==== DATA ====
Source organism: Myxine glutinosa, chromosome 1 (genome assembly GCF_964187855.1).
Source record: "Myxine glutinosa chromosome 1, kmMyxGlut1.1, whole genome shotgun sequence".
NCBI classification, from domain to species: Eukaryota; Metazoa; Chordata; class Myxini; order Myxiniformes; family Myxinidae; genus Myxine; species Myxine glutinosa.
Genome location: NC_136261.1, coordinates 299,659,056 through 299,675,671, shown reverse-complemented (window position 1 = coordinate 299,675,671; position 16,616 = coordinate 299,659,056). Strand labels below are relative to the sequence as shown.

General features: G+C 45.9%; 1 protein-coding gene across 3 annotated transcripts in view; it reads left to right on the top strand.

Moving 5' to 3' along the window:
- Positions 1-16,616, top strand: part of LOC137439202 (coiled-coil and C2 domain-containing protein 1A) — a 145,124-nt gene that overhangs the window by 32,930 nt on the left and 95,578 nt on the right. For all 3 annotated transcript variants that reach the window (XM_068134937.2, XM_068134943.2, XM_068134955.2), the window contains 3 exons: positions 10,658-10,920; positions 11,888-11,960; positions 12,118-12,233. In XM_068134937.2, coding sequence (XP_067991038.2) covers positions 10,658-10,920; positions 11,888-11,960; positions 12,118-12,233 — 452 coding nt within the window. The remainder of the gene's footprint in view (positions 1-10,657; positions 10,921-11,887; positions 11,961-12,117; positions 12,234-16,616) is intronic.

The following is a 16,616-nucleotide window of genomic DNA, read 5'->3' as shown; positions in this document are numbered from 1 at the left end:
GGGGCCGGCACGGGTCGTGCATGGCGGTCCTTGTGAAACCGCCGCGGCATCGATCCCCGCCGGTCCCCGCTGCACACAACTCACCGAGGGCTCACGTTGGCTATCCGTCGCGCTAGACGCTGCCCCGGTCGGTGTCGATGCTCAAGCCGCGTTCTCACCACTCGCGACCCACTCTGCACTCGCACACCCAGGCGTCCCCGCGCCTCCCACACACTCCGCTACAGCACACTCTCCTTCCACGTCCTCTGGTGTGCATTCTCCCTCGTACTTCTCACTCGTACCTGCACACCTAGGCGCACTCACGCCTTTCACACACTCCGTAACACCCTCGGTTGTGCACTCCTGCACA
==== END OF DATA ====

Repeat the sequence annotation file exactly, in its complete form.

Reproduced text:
Source organism: Myxine glutinosa, chromosome 1 (genome assembly GCF_964187855.1).
Source record: "Myxine glutinosa chromosome 1, kmMyxGlut1.1, whole genome shotgun sequence".
NCBI classification, from domain to species: Eukaryota; Metazoa; Chordata; class Myxini; order Myxiniformes; family Myxinidae; genus Myxine; species Myxine glutinosa.
Genome location: NC_136261.1, coordinates 299,659,056 through 299,675,671, shown reverse-complemented (window position 1 = coordinate 299,675,671; position 16,616 = coordinate 299,659,056). Strand labels below are relative to the sequence as shown.

General features: G+C 45.9%; 1 protein-coding gene across 3 annotated transcripts in view; it reads left to right on the top strand.

Moving 5' to 3' along the window:
- Positions 1-16,616, top strand: part of LOC137439202 (coiled-coil and C2 domain-containing protein 1A) — a 145,124-nt gene that overhangs the window by 32,930 nt on the left and 95,578 nt on the right. For all 3 annotated transcript variants that reach the window (XM_068134937.2, XM_068134943.2, XM_068134955.2), the window contains 3 exons: positions 10,658-10,920; positions 11,888-11,960; positions 12,118-12,233. In XM_068134937.2, coding sequence (XP_067991038.2) covers positions 10,658-10,920; positions 11,888-11,960; positions 12,118-12,233 — 452 coding nt within the window. The remainder of the gene's footprint in view (positions 1-10,657; positions 10,921-11,887; positions 11,961-12,117; positions 12,234-16,616) is intronic.

The following is a 16,616-nucleotide window of genomic DNA, read 5'->3' as shown; positions in this document are numbered from 1 at the left end:
GGGGCCGGCACGGGTCGTGCATGGCGGTCCTTGTGAAACCGCCGCGGCATCGATCCCCGCCGGTCCCCGCTGCACACAACTCACCGAGGGCTCACGTTGGCTATCCGTCGCGCTAGACGCTGCCCCGGTCGGTGTCGATGCTCAAGCCGCGTTCTCACCACTCGCGACCCACTCTGCACTCGCACACCCAGGCGTCCCCGCGCCTCCCACACACTCCGCTACAGCACACTCTCCTTCCACGTCCTCTGGTGTGCATTCTCCCTCGTACTTCTCACTCGTACCTGCACACCTAGGCGCACTCACGCCTTTCACACACTCCGTAACACCCTCGGTTGTGCACTCCTGCACA